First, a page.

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Weekend Ed. Quote ~ February 15

I never dreamed about success, I worked for it.” – Estee Lauder, Entrepreneur

 

 

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More Weekend Ed. Quotes

 

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Valentine’s Day Stories and Books~ Which is the All-time Best?

What’s the all-time best Valentine’s Book/Story?

For me, it’s Pride and Prejudice. Both PBS and Amazon Prime feature the best movie/mini-series version starring Colin Firth.

PBS even has background info on some of the salient narrative points. https://www.pbs.org/newshour/tag/pride-and-prejudice 

Here is a list of best Valentine’s stories for grade school kids: https://www.thoughtco.com/top-childrens-books-for-valentines-day-627613

Also, I found this list of “Sweet Stories for a Sweet Holiday”
https://www.weareteachers.com/childrens-books-to-celebrate-valentines-day/

Here is a list announcing books for children ages 1-18:
https://www.peanutblossom.com/blog/valentines-day-books/

Click here for some of the this blog’s previous Valentine’s Day posts.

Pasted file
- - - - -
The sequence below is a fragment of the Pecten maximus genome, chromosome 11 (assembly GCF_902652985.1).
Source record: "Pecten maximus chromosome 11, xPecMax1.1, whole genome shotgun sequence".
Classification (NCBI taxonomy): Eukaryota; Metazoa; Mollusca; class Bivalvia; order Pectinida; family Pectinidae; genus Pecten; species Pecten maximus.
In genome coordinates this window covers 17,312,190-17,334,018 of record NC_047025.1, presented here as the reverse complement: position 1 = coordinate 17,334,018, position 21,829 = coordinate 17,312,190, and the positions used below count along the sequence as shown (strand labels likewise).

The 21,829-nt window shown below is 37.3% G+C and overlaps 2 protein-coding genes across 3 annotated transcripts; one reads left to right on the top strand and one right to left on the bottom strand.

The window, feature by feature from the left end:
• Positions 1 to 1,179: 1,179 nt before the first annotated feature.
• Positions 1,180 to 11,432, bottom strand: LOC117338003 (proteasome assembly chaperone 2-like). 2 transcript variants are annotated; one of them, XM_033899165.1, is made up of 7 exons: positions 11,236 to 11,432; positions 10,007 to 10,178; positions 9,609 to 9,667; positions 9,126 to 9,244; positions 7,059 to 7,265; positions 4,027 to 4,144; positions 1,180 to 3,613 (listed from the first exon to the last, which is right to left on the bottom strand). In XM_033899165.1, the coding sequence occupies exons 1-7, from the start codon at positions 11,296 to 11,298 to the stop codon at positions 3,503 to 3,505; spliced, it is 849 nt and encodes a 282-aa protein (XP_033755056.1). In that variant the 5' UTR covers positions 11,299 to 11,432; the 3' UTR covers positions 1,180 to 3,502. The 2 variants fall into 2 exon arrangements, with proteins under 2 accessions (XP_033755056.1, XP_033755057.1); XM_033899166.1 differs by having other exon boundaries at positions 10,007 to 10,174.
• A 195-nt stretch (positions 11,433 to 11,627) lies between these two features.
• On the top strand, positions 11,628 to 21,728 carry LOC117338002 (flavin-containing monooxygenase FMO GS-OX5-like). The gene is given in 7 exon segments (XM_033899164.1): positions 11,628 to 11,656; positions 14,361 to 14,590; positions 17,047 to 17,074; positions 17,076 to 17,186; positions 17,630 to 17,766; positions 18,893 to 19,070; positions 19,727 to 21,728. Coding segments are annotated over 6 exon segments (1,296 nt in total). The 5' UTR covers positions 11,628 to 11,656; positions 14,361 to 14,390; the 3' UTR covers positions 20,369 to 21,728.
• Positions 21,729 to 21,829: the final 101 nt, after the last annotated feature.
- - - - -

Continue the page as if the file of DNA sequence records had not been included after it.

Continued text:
What’s your favorite Valentine’s Day book?

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Weekend Ed. Quote ~ February 8th

“Every act of conscious learning requires the willingness to suffer an injury to one’s self-esteem.”  ~Dr. Thomas Szasz, Professor, State University of New York, (b. 1920- d. 2012)

 

 

 

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More Weekend Ed. Quotes

 

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Weekend Ed. Quote ~ February 1

Instructions for living a life. Pay attention. Be astonished. Tell about it. ~Mary Oliver

 

 

 

 

 

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More Weekend Ed. Quotes

 

 

 

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Remembering Poet Mary Oliver

A sad ending as January turns to February. Mary Oliver, poet of exquisite detail and reverence for nature, died on January 17. For over five decades Mary Oliver’s poems served as snapshots of the natural landscapes and rhythms of life.

Take a minute, or two, or two hundred, and nurture yourself with Mary Oliver’s poems.